Greedy CEOs, bad regulators, short sellers, debt-happy Americans, and politicians of all stripes have been blamed for the great credit crisis of 2008. Add another name to the blame list, says Scott Patterson, staff reporter at The Wall Street Journal
: Quants, which is shorthand for the elite mathematicians and computer experts who've come to dominate trading in recent decades. As chronicled in Patterson's new book "The Quants"
, the runaway success of computer-driven trading in the 1980s, '90s and early '00s led to complacency and hubris, ending in near total disaster for Western-style capitalism.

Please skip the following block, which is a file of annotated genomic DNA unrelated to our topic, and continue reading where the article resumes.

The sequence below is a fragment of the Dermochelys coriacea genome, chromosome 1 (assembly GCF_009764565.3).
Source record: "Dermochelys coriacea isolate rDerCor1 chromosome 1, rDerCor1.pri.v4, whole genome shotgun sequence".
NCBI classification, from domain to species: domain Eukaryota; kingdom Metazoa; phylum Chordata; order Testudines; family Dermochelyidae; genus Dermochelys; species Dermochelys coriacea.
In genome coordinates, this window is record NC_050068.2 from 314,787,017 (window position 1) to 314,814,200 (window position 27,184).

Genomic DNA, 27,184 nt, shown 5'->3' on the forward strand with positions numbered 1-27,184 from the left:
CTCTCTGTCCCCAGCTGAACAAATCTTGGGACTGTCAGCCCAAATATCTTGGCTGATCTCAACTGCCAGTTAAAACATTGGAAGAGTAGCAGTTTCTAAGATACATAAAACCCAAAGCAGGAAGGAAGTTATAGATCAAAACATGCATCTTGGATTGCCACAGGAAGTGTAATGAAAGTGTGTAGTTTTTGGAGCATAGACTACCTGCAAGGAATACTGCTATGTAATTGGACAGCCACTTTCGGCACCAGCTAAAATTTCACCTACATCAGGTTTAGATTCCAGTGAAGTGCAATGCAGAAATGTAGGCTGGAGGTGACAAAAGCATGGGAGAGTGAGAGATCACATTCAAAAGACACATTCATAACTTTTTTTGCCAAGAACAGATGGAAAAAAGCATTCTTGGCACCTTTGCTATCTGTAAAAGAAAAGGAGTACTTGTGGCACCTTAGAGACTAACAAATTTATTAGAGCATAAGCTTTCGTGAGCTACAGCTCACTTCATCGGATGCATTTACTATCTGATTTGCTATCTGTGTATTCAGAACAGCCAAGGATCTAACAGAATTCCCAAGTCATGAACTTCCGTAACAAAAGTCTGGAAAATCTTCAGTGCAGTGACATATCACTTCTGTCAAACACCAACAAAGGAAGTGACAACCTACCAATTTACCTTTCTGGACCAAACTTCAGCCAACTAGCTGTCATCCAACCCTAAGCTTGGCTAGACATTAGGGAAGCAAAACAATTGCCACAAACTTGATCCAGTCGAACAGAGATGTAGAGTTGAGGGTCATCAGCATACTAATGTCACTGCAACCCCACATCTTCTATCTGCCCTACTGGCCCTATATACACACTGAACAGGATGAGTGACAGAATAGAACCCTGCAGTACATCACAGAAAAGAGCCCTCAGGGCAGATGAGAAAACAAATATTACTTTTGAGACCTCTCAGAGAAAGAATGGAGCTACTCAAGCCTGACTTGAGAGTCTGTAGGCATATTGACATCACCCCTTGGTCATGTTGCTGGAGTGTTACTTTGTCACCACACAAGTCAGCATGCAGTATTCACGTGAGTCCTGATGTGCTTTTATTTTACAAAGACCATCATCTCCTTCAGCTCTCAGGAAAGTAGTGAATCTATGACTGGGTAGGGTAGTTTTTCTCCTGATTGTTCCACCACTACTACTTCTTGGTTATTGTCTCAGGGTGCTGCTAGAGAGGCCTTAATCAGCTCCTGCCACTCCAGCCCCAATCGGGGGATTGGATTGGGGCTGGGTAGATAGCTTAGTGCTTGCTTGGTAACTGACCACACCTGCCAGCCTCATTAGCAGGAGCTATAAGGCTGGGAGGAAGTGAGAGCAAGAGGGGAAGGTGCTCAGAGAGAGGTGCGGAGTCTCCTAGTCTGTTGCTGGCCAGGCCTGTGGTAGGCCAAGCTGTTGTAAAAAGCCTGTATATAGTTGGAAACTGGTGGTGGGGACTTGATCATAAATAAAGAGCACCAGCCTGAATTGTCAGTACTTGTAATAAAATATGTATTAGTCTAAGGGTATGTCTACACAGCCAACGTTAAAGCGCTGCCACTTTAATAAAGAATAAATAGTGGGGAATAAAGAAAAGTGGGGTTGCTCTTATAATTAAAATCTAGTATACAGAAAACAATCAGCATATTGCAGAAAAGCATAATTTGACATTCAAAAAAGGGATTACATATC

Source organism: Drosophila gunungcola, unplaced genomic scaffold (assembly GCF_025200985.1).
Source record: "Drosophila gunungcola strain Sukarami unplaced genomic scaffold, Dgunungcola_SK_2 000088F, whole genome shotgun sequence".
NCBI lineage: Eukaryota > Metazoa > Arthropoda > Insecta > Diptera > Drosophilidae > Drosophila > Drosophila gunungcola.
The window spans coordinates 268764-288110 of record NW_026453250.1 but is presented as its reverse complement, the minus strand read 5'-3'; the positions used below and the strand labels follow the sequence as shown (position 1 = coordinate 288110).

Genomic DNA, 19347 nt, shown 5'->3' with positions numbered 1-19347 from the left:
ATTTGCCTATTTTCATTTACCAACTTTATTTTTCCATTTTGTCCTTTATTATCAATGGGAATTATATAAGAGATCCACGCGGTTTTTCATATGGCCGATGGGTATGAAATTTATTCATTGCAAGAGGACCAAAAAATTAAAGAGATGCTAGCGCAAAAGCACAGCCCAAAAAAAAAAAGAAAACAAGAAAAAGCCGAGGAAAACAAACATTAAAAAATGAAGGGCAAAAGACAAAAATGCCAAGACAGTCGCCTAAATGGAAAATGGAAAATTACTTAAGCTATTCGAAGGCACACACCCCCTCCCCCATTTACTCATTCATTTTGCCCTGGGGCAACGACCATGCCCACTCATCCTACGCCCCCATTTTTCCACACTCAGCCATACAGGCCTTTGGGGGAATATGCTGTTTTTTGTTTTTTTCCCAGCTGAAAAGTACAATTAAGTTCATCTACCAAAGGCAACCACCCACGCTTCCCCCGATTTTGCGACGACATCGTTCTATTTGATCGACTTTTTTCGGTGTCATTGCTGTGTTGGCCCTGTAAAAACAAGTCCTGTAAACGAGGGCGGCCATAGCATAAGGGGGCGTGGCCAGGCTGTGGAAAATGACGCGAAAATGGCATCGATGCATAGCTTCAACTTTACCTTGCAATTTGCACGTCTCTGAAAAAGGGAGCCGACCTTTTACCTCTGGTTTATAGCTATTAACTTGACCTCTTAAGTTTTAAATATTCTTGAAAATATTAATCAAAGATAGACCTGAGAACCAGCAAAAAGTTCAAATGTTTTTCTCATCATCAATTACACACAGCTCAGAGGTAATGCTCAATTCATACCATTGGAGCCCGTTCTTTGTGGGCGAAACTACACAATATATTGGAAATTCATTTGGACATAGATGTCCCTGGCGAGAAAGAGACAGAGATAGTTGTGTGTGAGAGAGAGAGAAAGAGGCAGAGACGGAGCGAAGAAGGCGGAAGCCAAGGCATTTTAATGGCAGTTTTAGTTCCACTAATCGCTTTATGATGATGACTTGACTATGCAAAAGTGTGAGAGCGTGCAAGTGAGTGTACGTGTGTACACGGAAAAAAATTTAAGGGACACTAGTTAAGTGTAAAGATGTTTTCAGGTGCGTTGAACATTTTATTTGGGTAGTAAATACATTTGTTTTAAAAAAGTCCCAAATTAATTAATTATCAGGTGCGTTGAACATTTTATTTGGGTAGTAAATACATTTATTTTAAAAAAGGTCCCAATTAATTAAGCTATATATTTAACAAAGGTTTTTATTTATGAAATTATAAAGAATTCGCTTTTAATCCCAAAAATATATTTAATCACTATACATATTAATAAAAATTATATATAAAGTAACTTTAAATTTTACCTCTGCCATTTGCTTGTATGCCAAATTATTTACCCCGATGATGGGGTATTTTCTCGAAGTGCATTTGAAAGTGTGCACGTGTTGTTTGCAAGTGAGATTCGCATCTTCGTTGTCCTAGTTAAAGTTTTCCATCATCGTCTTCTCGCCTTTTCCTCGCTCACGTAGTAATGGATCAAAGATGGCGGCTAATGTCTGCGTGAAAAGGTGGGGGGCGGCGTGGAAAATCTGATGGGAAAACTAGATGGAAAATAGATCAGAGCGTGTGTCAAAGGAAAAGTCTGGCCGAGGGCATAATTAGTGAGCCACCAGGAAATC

"Mathematical constructs" such as CDOs, derivatives and mortgage-backed securities "caused banks essentially to implode," Patterson says, placing blame for the credit crisis squarely on the quants. Recalling the 1987 crash and the 1998 Long Term Capital Management saga, Patterson notes the 2007-09 credit crisis wasn't the first time quant creations nearly blew up the financial system. Nevertheless, the CEOs of big Wall Street firms had little or no idea what their own proprietary (or "prop") trading desks were doing, just that they were generating huge profits - until suddenly it all went wrong. Even more frightening, Patterson says very little has changed in the aftermath of the market's latest near-death experience. "All of Wall Street [trading] is really quantitative - there's very little that's not," he says. "When you peel the onion you're going to find a math guy sitting in the midst." So what chance do "Mom and Pop" investors have against a room full of PhDs totally focused to finding market opportunities? Not much, Patterson says, holding out little hope than any of the proposed regulatory changes will really change the game, or the odds.